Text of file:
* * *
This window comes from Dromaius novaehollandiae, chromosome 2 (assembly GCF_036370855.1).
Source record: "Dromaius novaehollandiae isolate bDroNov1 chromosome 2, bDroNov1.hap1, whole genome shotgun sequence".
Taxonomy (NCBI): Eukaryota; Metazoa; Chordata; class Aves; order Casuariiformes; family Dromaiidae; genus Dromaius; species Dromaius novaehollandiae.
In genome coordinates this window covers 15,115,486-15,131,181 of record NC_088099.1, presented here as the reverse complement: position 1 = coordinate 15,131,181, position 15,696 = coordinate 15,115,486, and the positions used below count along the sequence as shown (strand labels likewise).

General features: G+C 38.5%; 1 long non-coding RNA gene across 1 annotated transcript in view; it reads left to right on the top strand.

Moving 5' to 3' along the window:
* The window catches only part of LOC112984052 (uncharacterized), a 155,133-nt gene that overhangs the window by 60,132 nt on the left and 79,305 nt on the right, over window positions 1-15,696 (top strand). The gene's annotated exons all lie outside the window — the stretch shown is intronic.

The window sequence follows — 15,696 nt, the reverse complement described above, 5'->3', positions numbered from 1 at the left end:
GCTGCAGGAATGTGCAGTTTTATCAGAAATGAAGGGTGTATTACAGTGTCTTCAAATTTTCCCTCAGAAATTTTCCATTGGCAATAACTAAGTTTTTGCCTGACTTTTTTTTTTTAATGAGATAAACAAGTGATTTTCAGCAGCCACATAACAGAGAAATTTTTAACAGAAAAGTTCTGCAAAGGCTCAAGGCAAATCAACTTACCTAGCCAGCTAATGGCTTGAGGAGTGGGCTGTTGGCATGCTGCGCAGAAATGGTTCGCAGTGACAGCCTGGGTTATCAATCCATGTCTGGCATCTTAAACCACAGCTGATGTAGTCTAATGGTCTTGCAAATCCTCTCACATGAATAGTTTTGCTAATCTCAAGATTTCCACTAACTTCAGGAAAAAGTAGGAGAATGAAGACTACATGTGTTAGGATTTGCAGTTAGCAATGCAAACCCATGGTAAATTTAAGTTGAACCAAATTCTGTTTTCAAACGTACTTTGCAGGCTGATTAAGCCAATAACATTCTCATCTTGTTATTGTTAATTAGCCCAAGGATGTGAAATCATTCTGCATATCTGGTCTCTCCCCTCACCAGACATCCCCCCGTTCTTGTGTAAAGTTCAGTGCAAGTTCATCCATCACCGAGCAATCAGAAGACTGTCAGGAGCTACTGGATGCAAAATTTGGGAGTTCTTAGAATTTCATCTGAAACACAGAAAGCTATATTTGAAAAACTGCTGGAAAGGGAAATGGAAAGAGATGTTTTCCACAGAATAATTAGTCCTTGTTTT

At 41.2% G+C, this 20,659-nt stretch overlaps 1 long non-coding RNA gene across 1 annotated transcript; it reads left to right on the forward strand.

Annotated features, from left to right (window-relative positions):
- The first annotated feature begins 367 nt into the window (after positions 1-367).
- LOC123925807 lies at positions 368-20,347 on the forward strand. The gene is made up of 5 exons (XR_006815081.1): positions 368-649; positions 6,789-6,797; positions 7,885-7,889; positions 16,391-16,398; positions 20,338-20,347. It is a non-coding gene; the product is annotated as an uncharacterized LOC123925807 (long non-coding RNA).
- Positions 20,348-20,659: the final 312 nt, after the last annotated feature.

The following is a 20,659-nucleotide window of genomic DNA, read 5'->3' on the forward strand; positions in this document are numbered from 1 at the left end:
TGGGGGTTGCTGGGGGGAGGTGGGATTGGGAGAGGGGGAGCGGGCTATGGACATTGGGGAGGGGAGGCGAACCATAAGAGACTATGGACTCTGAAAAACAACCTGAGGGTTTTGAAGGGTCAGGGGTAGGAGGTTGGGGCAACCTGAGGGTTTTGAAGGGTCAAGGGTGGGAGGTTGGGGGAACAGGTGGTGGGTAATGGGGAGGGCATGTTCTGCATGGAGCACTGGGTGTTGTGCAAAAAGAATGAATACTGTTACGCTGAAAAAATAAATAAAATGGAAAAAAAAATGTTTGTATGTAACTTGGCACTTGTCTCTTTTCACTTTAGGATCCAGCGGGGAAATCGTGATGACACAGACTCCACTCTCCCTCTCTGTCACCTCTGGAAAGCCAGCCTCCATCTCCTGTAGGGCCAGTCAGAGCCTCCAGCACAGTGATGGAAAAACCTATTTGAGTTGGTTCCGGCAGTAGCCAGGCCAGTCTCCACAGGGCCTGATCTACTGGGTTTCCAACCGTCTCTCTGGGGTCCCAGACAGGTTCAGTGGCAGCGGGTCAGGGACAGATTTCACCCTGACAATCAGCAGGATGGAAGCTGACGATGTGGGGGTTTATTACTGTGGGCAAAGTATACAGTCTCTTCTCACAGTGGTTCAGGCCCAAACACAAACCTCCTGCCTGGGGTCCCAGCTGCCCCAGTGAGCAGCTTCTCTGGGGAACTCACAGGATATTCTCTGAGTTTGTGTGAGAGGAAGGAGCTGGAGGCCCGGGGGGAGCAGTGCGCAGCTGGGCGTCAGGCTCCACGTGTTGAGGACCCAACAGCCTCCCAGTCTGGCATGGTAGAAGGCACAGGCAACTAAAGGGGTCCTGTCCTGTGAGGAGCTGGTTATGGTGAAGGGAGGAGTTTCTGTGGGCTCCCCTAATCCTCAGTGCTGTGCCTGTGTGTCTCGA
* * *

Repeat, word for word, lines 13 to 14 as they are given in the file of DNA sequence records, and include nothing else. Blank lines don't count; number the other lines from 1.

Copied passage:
- LOC123925807 lies at positions 368-20,347 on the forward strand. The gene is made up of 5 exons (XR_006815081.1): positions 368-649; positions 6,789-6,797; positions 7,885-7,889; positions 16,391-16,398; positions 20,338-20,347. It is a non-coding gene; the product is annotated as an uncharacterized LOC123925807 (long non-coding RNA).
- Positions 20,348-20,659: the final 312 nt, after the last annotated feature.